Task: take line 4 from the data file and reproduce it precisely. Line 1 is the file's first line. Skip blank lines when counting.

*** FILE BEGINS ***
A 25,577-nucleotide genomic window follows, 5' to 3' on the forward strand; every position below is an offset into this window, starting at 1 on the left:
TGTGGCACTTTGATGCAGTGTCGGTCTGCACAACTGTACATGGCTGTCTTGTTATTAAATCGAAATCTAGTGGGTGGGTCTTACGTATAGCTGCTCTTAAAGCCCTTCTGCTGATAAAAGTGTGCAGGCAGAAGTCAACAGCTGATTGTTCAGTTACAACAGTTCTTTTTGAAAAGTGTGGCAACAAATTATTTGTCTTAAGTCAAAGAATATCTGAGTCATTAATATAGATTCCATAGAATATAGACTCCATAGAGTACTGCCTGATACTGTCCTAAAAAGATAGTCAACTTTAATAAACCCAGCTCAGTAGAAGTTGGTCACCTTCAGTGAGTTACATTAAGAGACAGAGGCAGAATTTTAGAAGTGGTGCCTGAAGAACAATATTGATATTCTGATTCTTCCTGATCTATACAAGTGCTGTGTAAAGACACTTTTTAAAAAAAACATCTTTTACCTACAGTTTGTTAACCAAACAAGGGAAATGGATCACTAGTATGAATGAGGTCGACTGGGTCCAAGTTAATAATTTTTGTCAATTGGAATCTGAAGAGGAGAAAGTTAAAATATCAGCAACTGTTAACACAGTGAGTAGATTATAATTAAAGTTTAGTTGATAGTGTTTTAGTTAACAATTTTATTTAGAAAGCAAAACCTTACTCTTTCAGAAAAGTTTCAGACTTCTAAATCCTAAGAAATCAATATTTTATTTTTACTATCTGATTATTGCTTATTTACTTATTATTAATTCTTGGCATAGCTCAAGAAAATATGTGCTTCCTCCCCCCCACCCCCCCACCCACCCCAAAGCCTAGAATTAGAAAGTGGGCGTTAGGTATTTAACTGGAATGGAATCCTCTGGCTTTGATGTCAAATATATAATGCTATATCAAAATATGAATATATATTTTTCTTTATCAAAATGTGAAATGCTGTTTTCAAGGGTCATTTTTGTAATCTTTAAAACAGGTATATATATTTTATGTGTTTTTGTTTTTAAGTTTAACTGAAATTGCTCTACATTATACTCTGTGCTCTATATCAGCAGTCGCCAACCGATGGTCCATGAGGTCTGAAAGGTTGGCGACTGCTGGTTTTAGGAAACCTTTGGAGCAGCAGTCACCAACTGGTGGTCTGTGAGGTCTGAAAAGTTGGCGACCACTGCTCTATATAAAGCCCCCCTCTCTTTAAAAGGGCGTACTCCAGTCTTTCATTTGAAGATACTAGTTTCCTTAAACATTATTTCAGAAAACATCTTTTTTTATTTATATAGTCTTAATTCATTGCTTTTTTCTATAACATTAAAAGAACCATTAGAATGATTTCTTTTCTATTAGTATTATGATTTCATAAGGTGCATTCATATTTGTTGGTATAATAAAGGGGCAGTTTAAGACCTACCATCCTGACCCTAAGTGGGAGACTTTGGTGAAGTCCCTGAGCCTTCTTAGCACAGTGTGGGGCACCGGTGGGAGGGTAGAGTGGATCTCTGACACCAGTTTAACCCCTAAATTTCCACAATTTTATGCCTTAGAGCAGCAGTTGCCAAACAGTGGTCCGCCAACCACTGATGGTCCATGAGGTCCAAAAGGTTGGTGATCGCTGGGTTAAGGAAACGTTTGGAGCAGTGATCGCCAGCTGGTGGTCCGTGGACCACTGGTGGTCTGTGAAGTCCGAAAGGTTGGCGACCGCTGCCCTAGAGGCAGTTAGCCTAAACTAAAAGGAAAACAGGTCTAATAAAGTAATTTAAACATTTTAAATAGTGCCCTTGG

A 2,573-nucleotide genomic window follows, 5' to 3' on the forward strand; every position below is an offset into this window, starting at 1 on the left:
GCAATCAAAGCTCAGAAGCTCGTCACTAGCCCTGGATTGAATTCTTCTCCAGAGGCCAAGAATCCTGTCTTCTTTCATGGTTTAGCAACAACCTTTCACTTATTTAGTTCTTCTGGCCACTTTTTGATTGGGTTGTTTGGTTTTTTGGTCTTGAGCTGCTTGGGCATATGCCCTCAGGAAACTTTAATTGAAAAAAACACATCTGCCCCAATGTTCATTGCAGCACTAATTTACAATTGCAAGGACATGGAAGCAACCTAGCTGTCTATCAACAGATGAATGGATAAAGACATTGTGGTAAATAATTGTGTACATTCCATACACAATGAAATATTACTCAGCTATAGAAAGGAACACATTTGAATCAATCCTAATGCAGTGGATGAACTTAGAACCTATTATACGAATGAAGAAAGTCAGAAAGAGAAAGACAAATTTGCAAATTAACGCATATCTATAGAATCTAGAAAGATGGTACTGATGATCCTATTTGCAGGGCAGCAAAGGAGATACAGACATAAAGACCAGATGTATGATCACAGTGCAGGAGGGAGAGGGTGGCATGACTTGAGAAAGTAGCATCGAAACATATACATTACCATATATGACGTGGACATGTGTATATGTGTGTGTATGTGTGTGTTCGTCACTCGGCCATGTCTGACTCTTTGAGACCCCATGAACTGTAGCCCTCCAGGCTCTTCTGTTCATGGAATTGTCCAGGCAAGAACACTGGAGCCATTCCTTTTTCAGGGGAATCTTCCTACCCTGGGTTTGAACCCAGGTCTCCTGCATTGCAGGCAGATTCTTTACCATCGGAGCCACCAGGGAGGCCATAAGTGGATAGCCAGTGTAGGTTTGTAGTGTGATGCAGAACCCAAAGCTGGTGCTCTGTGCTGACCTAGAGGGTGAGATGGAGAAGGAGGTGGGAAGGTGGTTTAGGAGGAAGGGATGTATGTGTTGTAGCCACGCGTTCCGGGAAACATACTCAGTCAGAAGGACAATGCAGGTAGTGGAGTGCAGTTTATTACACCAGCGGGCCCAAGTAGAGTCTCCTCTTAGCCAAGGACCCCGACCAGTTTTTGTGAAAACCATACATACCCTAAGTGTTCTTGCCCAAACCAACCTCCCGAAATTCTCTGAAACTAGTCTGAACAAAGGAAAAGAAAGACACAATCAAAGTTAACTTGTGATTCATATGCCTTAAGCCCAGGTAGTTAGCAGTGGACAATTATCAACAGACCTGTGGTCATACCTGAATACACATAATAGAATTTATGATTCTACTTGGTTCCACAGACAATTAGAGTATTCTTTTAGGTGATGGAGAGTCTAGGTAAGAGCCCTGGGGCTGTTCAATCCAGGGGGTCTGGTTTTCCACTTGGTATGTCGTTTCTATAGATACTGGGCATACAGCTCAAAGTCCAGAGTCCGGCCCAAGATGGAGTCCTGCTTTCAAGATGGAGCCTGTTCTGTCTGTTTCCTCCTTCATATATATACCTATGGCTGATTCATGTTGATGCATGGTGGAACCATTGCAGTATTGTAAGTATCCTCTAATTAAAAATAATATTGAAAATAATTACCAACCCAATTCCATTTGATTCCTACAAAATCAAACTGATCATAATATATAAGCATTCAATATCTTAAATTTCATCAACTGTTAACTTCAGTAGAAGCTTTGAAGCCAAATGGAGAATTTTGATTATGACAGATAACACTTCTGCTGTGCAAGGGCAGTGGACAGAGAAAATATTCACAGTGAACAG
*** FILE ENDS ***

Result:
GCAATCAAAGCTCAGAAGCTCGTCACTAGCCCTGGATTGAATTCTTCTCCAGAGGCCAAGAATCCTGTCTTCTTTCATGGTTTAGCAACAACCTTTCACTTATTTAGTTCTTCTGGCCACTTTTTGATTGGGTTGTTTGGTTTTTTGGTCTTGAGCTGCTTGGGCATATGCCCTCAGGAAACTTTAATTGAAAAAAACACATCTGCCCCAATGTTCATTGCAGCACTAATTTACAATTGCAAGGACATGGAAGCAACCTAGCTGTCTATCAACAGATGAATGGATAAAGACATTGTGGTAAATAATTGTGTACATTCCATACACAATGAAATATTACTCAGCTATAGAAAGGAACACATTTGAATCAATCCTAATGCAGTGGATGAACTTAGAACCTATTATACGAATGAAGAAAGTCAGAAAGAGAAAGACAAATTTGCAAATTAACGCATATCTATAGAATCTAGAAAGATGGTACTGATGATCCTATTTGCAGGGCAGCAAAGGAGATACAGACATAAAGACCAGATGTATGATCACAGTGCAGGAGGGAGAGGGTGGCATGACTTGAGAAAGTAGCATCGAAACATATACATTACCATATATGACGTGGACATGTGTATATGTGTGTGTATGTGTGTGTTCGTCACTCGGCCATGTCTGACTCTTTGAGACCCCATGAACTGTAGCCCTCCAGGCTCTTCTGTTCATGGAATTGTCCAGGCAAGAACACTGGAGCCATTCCTTTTTCAGGGGAATCTTCCTACCCTGGGTTTGAACCCAGGTCTCCTGCATTGCAGGCAGATTCTTTACCATCGGAGCCACCAGGGAGGCCATAAGTGGATAGCCAGTGTAGGTTTGTAGTGTGATGCAGAACCCAAAGCTGGTGCTCTGTGCTGACCTAGAGGGTGAGATGGAGAAGGAGGTGGGAAGGTGGTTTAGGAGGAAGGGATGTATGTGTTGTAGCCACGCGTTCCGGGAAACATACTCAGTCAGAAGGACAATGCAGGTAGTGGAGTGCAGTTTATTACACCAGCGGGCCCAAGTAGAGTCTCCTCTTAGCCAAGGACCCCGACCAGTTTTTGTGAAAACCATACATACCCTAAGTGTTCTTGCCCAAACCAACCTCCCGAAATTCTCTGAAACTAGTCTGAACAAAGGAAAAGAAAGACACAATCAAAGTTAACTTGTGATTCATATGCCTTAAGCCCAGGTAGTTAGCAGTGGACAATTATCAACAGACCTGTGGTCATACCTGAATACACATAATAGAATTTATGATTCTACTTGGTTCCACAGACAATTAGAGTATTCTTTTAGGTGATGGAGAGTCTAGGTAAGAGCCCTGGGGCTGTTCAATCCAGGGGGTCTGGTTTTCCACTTGGTATGTCGTTTCTATAGATACTGGGCATACAGCTCAAAGTCCAGAGTCCGGCCCAAGATGGAGTCCTGCTTTCAAGATGGAGCCTGTTCTGTCTGTTTCCTCCTTCATATATATACCTATGGCTGATTCATGTTGATGCATGGTGGAACCATTGCAGTATTGTAAGTATCCTCTAATTAAAAATAATATTGAAAATAATTACCAACCCAATTCCATTTGATTCCTACAAAATCAAACTGATCATAATATATAAGCATTCAATATCTTAAATTTCATCAACTGTTAACTTCAGTAGAAGCTTTGAAGCCAAATGGAGAATTTTGATTATGACAGATAACACTTCTGCTGTGCAAGGGCAGTGGACAGAGAAAATATTCACAGTGAACAG